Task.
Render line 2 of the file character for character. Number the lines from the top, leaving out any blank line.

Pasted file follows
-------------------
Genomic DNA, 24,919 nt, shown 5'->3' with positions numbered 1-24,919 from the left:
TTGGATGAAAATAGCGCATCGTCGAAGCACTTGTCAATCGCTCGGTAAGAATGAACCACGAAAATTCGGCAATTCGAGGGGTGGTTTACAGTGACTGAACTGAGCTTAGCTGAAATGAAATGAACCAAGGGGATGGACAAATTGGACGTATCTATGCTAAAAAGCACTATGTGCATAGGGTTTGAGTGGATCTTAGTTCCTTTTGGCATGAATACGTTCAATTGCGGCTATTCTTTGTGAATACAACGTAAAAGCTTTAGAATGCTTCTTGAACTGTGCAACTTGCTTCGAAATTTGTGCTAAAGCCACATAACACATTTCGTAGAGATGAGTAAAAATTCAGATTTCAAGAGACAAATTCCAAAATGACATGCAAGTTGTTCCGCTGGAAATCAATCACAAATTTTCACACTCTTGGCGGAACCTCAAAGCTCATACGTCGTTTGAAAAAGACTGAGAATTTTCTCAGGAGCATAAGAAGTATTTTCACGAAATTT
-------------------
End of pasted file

TTGGATGAAAATAGCGCATCGTCGAAGCACTTGTCAATCGCTCGGTAAGAATGAACCACGAAAATTCGGCAATTCGAGGGGTGGTTTACAGTGACTGAACTGAGCTTAGCTGAAATGAAATGAACCAAGGGGATGGACAAATTGGACGTATCTATGCTAAAAAGCACTATGTGCATAGGGTTTGAGTGGATCTTAGTTCCTTTTGGCATGAATACGTTCAATTGCGGCTATTCTTTGTGAATACAACGTAAAAGCTTTAGAATGCTTCTTGAACTGTGCAACTTGCTTCGAAATTTGTGCTAAAGCCACATAACACATTTCGTAGAGATGAGTAAAAATTCAGATTTCAAGAGACAAATTCCAAAATGACATGCAAGTTGTTCCGCTGGAAATCAATCACAAATTTTCACACTCTTGGCGGAACCTCAAAGCTCATACGTCGTTTGAAAAAGACTGAGAATTTTCTCAGGAGCATAAGAAGTATTTTCACGAAATTT